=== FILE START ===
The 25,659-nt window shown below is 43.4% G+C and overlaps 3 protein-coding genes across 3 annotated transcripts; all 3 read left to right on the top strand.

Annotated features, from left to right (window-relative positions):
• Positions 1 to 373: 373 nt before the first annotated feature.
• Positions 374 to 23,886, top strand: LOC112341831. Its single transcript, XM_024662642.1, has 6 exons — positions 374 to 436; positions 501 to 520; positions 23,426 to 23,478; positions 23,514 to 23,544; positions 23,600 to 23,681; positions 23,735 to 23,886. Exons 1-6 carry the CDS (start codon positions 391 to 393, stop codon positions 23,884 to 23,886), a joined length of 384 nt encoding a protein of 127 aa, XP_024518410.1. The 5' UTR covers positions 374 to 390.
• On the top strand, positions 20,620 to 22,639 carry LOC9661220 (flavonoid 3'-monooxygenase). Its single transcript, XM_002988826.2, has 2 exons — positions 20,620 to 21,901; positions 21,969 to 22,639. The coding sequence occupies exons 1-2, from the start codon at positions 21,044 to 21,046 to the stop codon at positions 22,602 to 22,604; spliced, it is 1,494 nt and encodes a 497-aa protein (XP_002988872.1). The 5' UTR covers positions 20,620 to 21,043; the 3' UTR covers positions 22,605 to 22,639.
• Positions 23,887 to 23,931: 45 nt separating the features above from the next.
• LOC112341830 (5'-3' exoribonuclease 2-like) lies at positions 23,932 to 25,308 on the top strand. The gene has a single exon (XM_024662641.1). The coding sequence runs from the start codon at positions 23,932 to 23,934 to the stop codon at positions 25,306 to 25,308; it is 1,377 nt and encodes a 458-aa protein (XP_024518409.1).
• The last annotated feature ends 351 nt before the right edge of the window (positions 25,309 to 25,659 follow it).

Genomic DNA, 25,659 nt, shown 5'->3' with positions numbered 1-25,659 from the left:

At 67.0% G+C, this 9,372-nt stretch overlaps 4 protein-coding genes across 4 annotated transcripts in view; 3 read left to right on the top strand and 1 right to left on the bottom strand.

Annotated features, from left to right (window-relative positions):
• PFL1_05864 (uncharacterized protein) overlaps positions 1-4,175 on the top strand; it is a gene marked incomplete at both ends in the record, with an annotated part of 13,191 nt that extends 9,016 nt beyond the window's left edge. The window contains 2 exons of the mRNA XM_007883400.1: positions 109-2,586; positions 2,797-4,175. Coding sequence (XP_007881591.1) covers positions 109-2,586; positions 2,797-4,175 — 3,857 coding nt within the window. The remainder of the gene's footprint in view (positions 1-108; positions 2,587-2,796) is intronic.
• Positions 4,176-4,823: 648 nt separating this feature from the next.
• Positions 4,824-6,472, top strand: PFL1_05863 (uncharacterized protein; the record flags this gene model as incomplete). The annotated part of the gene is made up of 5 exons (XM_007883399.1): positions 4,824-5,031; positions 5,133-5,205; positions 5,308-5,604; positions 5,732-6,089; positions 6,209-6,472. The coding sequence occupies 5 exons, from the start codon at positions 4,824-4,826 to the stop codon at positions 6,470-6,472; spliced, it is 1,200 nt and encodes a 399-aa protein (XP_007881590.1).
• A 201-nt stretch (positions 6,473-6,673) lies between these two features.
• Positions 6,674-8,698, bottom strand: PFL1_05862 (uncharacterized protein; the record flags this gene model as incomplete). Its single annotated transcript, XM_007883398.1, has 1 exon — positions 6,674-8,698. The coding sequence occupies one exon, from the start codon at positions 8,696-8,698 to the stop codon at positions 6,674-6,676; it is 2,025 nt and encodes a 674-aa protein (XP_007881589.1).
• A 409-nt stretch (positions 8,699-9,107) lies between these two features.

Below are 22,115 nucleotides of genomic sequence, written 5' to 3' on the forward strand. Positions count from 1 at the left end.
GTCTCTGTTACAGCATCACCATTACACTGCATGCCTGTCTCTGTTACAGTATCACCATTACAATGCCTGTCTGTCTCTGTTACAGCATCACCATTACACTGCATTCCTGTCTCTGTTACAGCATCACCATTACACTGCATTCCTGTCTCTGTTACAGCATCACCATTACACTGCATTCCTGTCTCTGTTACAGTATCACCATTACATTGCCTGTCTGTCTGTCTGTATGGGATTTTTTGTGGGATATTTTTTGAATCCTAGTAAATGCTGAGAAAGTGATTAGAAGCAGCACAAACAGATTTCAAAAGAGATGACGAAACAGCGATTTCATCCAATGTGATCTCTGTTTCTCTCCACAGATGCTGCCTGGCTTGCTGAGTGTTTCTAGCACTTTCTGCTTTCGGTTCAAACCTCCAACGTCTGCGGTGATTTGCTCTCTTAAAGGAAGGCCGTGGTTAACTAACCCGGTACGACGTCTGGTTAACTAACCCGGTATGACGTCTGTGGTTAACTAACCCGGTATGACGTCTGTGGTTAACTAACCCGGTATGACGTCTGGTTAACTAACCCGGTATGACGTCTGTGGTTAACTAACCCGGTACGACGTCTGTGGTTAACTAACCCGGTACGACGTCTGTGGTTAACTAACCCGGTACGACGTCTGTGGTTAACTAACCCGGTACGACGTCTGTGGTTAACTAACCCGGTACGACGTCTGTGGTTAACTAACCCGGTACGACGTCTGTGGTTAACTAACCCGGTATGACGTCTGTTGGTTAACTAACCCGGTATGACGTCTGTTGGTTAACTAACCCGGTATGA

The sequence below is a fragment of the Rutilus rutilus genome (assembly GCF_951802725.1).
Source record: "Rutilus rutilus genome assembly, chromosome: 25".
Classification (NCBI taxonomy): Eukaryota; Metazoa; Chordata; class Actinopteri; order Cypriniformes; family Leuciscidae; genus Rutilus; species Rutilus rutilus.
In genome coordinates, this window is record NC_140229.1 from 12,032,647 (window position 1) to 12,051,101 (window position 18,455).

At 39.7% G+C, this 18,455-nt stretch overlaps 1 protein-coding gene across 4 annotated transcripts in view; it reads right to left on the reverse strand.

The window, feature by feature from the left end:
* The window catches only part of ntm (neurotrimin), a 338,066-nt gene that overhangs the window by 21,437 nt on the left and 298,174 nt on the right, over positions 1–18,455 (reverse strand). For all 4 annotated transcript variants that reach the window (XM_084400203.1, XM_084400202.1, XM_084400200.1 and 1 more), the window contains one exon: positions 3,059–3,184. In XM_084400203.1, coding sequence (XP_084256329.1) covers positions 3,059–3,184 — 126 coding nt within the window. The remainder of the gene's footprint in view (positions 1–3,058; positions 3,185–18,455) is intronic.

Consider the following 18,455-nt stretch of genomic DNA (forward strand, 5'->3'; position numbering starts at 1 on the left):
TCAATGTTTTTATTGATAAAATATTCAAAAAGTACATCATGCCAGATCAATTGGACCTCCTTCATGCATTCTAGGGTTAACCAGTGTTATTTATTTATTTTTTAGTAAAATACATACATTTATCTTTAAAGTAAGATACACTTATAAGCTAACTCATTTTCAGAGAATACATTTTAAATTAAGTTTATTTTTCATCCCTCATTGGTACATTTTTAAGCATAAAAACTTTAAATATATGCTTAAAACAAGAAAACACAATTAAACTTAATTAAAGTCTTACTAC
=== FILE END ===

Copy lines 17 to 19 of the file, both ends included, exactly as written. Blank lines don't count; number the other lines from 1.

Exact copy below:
• A 409-nt stretch (positions 8,699-9,107) lies between these two features.

Below are 22,115 nucleotides of genomic sequence, written 5' to 3' on the forward strand. Positions count from 1 at the left end.
GTCTCTGTTACAGCATCACCATTACACTGCATGCCTGTCTCTGTTACAGTATCACCATTACAATGCCTGTCTGTCTCTGTTACAGCATCACCATTACACTGCATTCCTGTCTCTGTTACAGCATCACCATTACACTGCATTCCTGTCTCTGTTACAGCATCACCATTACACTGCATTCCTGTCTCTGTTACAGTATCACCATTACATTGCCTGTCTGTCTGTCTGTATGGGATTTTTTGTGGGATATTTTTTGAATCCTAGTAAATGCTGAGAAAGTGATTAGAAGCAGCACAAACAGATTTCAAAAGAGATGACGAAACAGCGATTTCATCCAATGTGATCTCTGTTTCTCTCCACAGATGCTGCCTGGCTTGCTGAGTGTTTCTAGCACTTTCTGCTTTCGGTTCAAACCTCCAACGTCTGCGGTGATTTGCTCTCTTAAAGGAAGGCCGTGGTTAACTAACCCGGTACGACGTCTGGTTAACTAACCCGGTATGACGTCTGTGGTTAACTAACCCGGTATGACGTCTGTGGTTAACTAACCCGGTATGACGTCTGGTTAACTAACCCGGTATGACGTCTGTGGTTAACTAACCCGGTACGACGTCTGTGGTTAACTAACCCGGTACGACGTCTGTGGTTAACTAACCCGGTACGACGTCTGTGGTTAACTAACCCGGTACGACGTCTGTGGTTAACTAACCCGGTACGACGTCTGTGGTTAACTAACCCGGTACGACGTCTGTGGTTAACTAACCCGGTATGACGTCTGTTGGTTAACTAACCCGGTATGACGTCTGTTGGTTAACTAACCCGGTATGA